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Politics & Government

Legislation Would Lower Business Taxes, Close “Delaware Loophole"

The state House Finance Committee has passed a corporate tax reform package that will attempt to close a loophole, but opponents warn the method will hurt the state if it becomes law.

"Multi-state companies can send money to other states with lower tax rates, or no taxes, and in that way avoid paying taxes in Pennsylvania," said Sharon Ward, director of the Pennsylvania Budget and Policy Center.

House Bill 2150 would attempt to close what is known as the "Delaware loophole" by requiring companies to claim tax deductions only for intangible expenses directly related to a valid business purpose. Additionally, the legislation would lower the corporate income tax rate.

Representative Dave Reed (R-Indiana County) said his measure is aimed at job creation and enhancing the state's economic recovery.

"Finding and keeping good family-sustaining jobs is what's on everyone's mind these days," said Reed. "Unfortunately, because of Pennsylvania's complicated tax structure and high tax rate, job creators are unwilling to relocate and even remain in the Commonwealth."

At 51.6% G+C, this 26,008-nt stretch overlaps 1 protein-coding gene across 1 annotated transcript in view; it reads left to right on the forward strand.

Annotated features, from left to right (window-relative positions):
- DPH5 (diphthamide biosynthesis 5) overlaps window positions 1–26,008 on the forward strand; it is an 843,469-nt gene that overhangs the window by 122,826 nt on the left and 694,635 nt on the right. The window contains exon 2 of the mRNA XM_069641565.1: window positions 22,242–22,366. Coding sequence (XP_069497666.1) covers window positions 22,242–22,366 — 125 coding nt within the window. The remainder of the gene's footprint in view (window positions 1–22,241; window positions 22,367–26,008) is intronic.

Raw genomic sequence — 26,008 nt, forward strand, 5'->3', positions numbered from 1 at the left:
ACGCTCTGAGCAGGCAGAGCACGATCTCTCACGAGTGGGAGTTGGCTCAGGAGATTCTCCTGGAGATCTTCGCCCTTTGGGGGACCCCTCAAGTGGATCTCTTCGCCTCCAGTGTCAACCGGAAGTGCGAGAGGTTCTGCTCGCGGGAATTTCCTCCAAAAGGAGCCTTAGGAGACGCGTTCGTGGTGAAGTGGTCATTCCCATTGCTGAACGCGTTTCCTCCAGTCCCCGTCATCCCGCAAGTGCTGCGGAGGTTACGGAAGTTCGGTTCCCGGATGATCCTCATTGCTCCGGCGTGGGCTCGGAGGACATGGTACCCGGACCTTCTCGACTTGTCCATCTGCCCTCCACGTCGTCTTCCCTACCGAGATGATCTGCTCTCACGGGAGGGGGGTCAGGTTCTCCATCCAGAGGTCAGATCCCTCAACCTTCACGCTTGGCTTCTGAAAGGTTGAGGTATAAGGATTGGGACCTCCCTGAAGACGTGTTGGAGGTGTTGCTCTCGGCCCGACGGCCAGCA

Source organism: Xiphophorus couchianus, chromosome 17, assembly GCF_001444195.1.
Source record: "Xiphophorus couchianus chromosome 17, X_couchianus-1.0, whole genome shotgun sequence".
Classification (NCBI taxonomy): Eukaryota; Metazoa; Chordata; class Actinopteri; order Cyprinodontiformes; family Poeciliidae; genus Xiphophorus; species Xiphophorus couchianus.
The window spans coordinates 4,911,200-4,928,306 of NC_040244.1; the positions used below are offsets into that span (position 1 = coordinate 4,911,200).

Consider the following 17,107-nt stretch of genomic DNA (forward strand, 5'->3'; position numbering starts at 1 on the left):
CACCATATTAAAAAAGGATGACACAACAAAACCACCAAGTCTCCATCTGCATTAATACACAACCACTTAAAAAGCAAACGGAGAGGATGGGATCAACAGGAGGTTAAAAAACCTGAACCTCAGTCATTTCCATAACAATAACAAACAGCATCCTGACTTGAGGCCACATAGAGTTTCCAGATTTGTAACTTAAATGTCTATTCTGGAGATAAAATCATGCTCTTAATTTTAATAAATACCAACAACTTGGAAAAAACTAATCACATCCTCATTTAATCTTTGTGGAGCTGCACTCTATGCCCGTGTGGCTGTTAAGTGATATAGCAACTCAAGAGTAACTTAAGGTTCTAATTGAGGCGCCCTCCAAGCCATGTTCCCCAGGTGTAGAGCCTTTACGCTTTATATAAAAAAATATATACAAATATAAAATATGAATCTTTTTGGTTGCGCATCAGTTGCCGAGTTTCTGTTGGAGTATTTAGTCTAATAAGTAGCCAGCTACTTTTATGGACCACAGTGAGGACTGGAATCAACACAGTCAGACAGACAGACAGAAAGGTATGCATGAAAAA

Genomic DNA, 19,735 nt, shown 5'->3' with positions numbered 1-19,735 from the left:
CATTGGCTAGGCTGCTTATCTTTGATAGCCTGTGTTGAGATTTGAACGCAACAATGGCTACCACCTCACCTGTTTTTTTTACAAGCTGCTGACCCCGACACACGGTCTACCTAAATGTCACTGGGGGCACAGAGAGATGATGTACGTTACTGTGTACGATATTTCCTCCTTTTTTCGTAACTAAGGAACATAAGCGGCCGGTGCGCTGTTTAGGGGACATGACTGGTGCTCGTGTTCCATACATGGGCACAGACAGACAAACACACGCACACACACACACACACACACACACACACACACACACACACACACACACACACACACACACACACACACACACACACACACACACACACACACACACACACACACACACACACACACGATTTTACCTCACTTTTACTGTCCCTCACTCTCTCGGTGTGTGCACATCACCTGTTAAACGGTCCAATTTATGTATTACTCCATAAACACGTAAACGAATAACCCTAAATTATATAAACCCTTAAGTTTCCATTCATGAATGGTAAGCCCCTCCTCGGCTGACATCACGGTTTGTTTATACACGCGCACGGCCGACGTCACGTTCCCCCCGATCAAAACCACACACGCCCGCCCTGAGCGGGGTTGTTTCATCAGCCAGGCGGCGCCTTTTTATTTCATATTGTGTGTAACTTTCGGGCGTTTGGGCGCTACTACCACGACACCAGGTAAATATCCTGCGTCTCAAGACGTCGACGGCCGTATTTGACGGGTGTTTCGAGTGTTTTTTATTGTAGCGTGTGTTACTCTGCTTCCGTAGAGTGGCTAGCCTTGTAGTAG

House Bill 2150 would gradually lower the corporate tax rate from 9.99% to 6.99%.

"The mere existence of the loophole creates an unfair and unbalanced business environment," Reed said. "A successful business is not based on who can avoid paying the most taxes; it's based on hard work and a good business model. Closing the Delaware Loophole allows us to lower the tax burden on all Pennsylvania businesses, which will in turn create jobs."

Reed said his proposal would only affect businesses that are taking advantage of the loophole for the sole purpose of tax avoidance in Pennsylvania.

Democrats in opposition to the bill think the language is too broad, and that many transactions could be claimed as legitimate business purposes. They suggest "combined reporting" instead, which requires corporations to file returns based on their and their affiliates' total business activity. Ward said it won't be a difficult adjustment for corporations, if an adjustment at all.

"Most of the largest companies in Pennsylvania already operate in states that have combined reporting, so they are quite familiar with the process and, in fact, are already filing those returns," Ward said.

Ward fears that an originally good intentioned idea has been flipped around in a way that will hurt Pennsylvanians.

"Legislation that was supposed to close the Delaware loophole has really turned into a bill that will make massive cuts in taxes, and that means that local taxpayers will pay more for things like education and human services," Ward said.

She said she's not surprised tax cuts are part of the package, considering it's an election year, but that tax cuts are implausible at a time like this.

Representative Reed expects a full House vote on the bill by the end of May.